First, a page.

[bitcoin-dev] Hard fork proposal from last week's meeting

Aymeric Vitte vitteaymeric at gmail.com
Wed Mar 29 16:00:25 UTC 2017

Le 29/03/2017 à 11:16, Jared Lee Richardson via bitcoin-dev a écrit :
> Nodes process transactions and are paid nothing to do so, and their
> costs are 100x more relevant to the blocksize debate than a paper
> about miner costs.
> Miners are rewarded with fees; nodes are rewarded only by utility and
> price increases.

Nodes are rewarded by just nothing which is the main problem of the
bitcoin network (who is therefore not a decentralized system today)
although it seems like everybody is eluding the issue (as well as how to
find solutions to setup quickly full nodes as you quoted in another
answer to this thread, and of course design a decentralized system to
make sure that full nodes behave correctly)

Bitcoin would not be in this situation (ie maybe at the mercy of a very
small minority of freeriders among all the entities involved in the
network, ie miners,  just seeking to make more and more money because
they invested in an anti-ecological pow, not understanding that bitcoin
is not just about money) if more nodes were existing and could reject
their blocks

It seems like the initial message of this thread(t) is an ultimatum:
whether you implement what we ask, whether we join BU and then > 50 is
almost reached...

> On Tue, Mar 28, 2017 at 10:53 AM, Alphonse Pace via bitcoin-dev
> <bitcoin-dev at lists.linuxfoundation.org
> <mailto:bitcoin-dev at lists.linuxfoundation.org>> wrote:
>     Juan,
>     I suggest you take a look at this
>     paper: http://fc16.ifca.ai/bitcoin/papers/CDE+16.pdf
>     <http://fc16.ifca.ai/bitcoin/papers/CDE+16.pdf>  It may help you
>     form opinions based in science rather than what appears to be
>     nothing more than a hunch.  It shows that even 4MB is unsafe. 
>     SegWit provides up to this limit.
>     8MB is most definitely not safe today.
>     Whether it is unsafe or impossible is the topic, since Wang Chun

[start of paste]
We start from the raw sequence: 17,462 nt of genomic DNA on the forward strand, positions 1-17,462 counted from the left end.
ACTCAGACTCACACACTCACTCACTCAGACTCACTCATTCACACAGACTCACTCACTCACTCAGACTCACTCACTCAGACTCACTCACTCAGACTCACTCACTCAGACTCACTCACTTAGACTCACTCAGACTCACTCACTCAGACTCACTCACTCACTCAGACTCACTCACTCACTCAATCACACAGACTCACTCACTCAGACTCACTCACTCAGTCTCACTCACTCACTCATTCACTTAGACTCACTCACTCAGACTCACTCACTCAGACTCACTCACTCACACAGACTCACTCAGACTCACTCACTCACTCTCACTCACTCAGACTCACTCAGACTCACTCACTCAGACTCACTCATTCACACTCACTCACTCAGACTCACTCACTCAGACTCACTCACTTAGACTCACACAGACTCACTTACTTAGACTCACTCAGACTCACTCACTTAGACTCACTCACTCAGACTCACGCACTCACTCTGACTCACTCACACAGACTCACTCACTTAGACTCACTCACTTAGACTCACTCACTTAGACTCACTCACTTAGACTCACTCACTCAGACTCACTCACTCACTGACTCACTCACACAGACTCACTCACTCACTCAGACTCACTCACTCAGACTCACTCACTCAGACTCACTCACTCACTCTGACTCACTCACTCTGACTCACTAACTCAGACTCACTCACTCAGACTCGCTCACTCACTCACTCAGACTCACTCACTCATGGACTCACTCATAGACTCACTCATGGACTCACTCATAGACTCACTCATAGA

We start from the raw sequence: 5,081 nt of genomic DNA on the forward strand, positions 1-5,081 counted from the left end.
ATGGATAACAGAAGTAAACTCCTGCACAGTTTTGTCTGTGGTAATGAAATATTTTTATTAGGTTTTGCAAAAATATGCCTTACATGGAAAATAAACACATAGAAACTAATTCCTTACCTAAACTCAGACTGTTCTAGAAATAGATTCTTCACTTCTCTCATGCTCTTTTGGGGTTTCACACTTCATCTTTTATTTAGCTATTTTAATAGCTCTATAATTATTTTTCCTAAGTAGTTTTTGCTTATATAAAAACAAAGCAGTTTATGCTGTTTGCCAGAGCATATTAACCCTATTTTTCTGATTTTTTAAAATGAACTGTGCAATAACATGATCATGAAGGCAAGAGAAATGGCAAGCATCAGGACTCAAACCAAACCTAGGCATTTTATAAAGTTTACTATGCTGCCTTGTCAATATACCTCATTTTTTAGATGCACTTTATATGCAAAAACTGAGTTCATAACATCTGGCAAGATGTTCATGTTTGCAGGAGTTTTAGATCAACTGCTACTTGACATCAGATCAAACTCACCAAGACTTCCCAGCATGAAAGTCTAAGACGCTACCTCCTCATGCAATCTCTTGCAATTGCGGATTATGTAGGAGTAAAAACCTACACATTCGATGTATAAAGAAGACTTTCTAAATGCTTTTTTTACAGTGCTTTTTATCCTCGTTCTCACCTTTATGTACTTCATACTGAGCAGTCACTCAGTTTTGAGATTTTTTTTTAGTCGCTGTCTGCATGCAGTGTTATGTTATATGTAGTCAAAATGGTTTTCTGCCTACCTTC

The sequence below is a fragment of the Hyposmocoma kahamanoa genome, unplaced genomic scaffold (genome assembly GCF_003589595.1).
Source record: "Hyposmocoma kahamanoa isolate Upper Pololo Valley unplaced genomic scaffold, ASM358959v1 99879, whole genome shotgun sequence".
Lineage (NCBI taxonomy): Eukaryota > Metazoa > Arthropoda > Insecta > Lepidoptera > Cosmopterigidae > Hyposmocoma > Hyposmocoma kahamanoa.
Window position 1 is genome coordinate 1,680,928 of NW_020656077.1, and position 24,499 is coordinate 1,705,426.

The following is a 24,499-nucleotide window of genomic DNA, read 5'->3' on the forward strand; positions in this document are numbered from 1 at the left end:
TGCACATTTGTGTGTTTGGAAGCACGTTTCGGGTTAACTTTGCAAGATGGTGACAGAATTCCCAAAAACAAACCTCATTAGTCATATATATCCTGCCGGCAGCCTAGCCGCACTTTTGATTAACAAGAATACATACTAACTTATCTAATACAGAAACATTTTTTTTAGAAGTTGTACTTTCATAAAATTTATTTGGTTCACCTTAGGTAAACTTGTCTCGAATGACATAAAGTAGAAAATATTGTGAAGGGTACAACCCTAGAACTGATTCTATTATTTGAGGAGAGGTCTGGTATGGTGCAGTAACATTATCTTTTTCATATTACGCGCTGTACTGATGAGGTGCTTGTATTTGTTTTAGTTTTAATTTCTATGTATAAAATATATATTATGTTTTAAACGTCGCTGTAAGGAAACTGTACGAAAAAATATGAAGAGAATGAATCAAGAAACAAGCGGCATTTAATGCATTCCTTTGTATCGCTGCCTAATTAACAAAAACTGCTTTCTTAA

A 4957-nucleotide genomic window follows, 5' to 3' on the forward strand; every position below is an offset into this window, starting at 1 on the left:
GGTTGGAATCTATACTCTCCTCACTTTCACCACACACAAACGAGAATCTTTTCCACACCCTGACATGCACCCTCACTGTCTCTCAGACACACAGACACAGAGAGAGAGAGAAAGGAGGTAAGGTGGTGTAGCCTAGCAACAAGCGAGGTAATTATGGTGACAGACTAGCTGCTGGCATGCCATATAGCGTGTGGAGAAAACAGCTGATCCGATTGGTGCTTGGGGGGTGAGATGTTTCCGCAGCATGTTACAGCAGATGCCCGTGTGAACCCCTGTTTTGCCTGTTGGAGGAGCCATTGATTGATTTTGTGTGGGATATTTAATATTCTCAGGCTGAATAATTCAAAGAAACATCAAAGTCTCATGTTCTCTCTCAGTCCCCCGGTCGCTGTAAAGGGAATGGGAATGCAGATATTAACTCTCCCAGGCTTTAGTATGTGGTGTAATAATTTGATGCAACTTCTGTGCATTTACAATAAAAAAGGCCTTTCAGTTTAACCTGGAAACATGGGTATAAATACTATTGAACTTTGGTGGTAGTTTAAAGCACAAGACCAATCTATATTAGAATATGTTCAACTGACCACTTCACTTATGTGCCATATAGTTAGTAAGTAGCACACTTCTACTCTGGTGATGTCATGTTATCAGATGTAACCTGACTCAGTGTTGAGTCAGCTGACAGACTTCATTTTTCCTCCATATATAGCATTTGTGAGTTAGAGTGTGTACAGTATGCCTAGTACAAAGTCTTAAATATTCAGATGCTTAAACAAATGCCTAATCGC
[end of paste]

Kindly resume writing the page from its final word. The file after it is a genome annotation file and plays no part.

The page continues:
>     proposed making the block size limit 32MiB.  
>     Wang Chun,
>     Can you specify what meeting you are talking about?  You seem to
>     have not replied on that point.  Who were the participants and
>     what was the purpose of this meeting?
>     -Alphonse
>     On Tue, Mar 28, 2017 at 12:33 PM, Juan Garavaglia <jg at 112bit.com
>     <mailto:jg at 112bit.com>> wrote:
>         Alphonse,
>         In my opinion if 1MB limit was ok in 2010, 8MB limit is ok on
>         2016 and 32MB limit valid in next halving, from network,
>         storage and CPU perspective or 1MB was too high in 2010 what
>         is possible or 1MB is to low today.
>         If is unsafe or impossible to raise the blocksize is a
>         different topic. 
>         Regards
>         Juan
>         *From:*bitcoin-dev-bounces at lists.linuxfoundation.org
>         <mailto:bitcoin-dev-bounces at lists.linuxfoundation.org>
>         [mailto:bitcoin-dev-bounces at lists.linuxfoundation.org
>         <mailto:bitcoin-dev-bounces at lists.linuxfoundation.org>] *On
>         Behalf Of *Alphonse Pace via bitcoin-dev
>         *Sent:* Tuesday, March 28, 2017 2:24 PM
>         *To:* Wang Chun <1240902 at gmail.com
>         <mailto:1240902 at gmail.com>>; Bitcoin Protocol Discussion
>         <bitcoin-dev at lists.linuxfoundation.org
>         <mailto:bitcoin-dev at lists.linuxfoundation.org>>
>         *Subject:* Re: [bitcoin-dev] Hard fork proposal from last
>         week's meeting
>         What meeting are you referring to?  Who were the participants?
>         Removing the limit but relying on the p2p protocol is not